BJP leaders claim that this was the opportunity they have been waiting for.

The government, which is made up of disparate allies united not by ideology but the expedient need to gain power and keep the BJP away from it, will totter and fall under the weight of these differences, they state. The three parties, especially the Shiv Sena and the NCP, have been at loggerheads in local politics, and a truck between them at the state level comes with its own share of contradictions.

BJP sources claim disgruntled elements from the three parties can be lured into its fold like in the case of ‘Operation Kamala’ in Karnataka that saw the BS Yediyurappa government come to power.

However, a Shiv Sena minister countered this, claiming that if the government continued successfully for six months and beyond, there was a chance that BJP leaders, many of whom have a background in the Congress and NCP, may choose to dump their party for power. This experiment of three parties with ideological variance successfully joining hands to form and run a government may also lead to similar experiments in other states.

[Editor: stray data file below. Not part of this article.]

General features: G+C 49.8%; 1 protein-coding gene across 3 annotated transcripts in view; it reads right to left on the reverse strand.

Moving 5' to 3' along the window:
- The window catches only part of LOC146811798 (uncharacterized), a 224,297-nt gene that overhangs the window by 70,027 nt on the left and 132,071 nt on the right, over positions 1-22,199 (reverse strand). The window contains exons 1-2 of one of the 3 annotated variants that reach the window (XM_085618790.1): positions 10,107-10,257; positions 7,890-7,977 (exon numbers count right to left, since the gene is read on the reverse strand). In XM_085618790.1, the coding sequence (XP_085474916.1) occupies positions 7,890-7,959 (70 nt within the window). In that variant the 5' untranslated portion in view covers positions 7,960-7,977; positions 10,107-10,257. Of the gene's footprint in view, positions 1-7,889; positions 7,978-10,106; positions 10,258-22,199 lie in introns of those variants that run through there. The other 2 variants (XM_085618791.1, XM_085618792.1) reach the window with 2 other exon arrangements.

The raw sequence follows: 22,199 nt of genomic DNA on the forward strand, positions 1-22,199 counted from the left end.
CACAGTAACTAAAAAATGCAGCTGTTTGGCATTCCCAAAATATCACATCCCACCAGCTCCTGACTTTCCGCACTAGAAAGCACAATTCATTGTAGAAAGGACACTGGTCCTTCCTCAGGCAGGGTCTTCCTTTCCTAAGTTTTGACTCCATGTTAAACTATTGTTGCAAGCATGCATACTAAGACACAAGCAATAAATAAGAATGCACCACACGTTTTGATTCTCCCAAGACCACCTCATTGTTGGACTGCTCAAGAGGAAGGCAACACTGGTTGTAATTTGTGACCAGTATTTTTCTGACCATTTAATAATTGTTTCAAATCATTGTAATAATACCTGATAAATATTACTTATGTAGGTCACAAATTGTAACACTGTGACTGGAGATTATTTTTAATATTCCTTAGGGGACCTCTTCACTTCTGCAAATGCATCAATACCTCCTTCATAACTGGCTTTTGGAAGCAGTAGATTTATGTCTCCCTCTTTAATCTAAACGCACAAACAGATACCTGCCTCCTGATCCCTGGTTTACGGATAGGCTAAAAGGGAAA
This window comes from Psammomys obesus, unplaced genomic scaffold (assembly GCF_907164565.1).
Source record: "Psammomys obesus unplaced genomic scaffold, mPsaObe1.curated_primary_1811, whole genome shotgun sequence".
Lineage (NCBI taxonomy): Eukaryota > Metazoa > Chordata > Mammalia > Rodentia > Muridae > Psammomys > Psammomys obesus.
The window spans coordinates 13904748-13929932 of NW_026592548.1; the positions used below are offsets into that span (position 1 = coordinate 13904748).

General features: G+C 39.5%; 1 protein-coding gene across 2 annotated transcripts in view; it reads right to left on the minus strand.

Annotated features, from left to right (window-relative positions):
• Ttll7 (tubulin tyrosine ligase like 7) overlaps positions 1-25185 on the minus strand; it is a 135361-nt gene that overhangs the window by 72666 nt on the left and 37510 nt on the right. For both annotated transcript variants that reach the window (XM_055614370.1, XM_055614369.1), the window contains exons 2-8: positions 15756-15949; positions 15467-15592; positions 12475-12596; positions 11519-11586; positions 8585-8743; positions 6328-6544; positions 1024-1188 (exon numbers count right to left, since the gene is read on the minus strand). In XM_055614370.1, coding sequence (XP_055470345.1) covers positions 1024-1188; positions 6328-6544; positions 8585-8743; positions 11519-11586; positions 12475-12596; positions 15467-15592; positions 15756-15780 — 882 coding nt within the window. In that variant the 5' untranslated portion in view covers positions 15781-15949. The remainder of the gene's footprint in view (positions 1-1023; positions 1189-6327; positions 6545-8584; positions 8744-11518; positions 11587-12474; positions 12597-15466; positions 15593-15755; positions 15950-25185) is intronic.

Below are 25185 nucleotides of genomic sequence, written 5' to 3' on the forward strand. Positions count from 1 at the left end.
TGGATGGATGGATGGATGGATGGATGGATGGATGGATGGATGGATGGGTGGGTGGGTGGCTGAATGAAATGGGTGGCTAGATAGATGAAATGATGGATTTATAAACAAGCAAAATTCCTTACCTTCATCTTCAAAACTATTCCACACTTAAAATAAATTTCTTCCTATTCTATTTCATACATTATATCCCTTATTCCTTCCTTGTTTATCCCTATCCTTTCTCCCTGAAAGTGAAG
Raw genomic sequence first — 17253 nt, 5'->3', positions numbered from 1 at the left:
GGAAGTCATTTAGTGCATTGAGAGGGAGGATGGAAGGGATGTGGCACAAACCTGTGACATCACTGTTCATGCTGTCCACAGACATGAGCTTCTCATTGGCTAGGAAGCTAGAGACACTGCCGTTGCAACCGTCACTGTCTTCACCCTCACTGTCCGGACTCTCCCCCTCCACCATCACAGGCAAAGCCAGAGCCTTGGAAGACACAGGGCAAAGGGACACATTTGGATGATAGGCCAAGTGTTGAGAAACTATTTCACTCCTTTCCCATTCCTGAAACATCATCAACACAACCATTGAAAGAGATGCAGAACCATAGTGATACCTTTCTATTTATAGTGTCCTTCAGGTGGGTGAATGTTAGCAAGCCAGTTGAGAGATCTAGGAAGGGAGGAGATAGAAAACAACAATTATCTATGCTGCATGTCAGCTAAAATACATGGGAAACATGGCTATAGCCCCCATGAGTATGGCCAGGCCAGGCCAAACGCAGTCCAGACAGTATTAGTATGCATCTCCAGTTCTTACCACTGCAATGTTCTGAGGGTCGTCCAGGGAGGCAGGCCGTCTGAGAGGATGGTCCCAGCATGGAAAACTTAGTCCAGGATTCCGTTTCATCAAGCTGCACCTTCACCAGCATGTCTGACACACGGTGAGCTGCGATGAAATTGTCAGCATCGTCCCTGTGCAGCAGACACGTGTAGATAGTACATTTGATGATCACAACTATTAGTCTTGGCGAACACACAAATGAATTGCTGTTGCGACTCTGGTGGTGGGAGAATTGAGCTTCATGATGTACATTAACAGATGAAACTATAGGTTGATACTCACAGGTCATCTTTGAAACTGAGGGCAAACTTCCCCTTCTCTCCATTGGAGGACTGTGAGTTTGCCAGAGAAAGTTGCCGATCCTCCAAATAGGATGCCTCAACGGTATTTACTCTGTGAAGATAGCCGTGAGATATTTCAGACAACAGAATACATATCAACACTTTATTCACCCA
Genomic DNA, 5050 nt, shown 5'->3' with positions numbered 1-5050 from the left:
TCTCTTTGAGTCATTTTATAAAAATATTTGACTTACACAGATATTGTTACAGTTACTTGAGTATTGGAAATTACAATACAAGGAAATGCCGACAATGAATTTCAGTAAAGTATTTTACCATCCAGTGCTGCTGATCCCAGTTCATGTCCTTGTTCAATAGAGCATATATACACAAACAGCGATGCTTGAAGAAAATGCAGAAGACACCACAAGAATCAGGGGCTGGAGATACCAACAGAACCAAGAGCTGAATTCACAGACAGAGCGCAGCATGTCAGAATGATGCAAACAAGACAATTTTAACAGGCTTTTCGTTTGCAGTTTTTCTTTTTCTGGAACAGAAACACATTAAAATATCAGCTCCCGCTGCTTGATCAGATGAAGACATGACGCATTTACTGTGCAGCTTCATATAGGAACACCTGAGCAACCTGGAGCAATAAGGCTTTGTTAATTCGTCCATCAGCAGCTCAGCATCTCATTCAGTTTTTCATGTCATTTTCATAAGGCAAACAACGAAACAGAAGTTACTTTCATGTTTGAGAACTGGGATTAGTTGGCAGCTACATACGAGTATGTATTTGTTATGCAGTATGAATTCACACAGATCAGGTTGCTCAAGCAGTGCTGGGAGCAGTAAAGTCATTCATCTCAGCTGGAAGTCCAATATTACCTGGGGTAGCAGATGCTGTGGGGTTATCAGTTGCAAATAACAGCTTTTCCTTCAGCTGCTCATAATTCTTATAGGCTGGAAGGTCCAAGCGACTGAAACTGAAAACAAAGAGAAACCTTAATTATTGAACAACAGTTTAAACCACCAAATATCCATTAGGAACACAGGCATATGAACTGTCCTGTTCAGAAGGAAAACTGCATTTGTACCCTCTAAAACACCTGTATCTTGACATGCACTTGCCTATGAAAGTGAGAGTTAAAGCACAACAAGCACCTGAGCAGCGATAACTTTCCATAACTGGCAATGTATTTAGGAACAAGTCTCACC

The Shiv Sena is being compelled to navigate a minefield over its position on contentious issues like the Citizenship Amendment Act and National Register of Citizens, the demand for a Bharat Ratna for VD Savarkar and senior Congress leader Rahul Gandhi’s disparaging comments against this Hindutva icon. The ideological disparities between the Shiv Sena and its two alliance partners on such issues will come to the fore as the BJP will ensure it can raise such contentious issues and exploit them to the hilt to make the Sena lose face among its core voters.

However, a Congress minister claimed that these rumblings would be calmed soon. He attributed this eruption of anger among leaders from the three parties as a tactical attempt to flex muscles and gain sinecures to state-run corporations, which have the rank of a cabinet minister or minister of state.

This Congress leader claimed that the defeat of Udayanraje Bhosale, the scion of the royal family of Satara, and the descendant of warrior-king Chhatrapati Shivaji Maharaj, in the Lok Sabha bypolls, would serve as a deterrent for any potential rebels and deserters.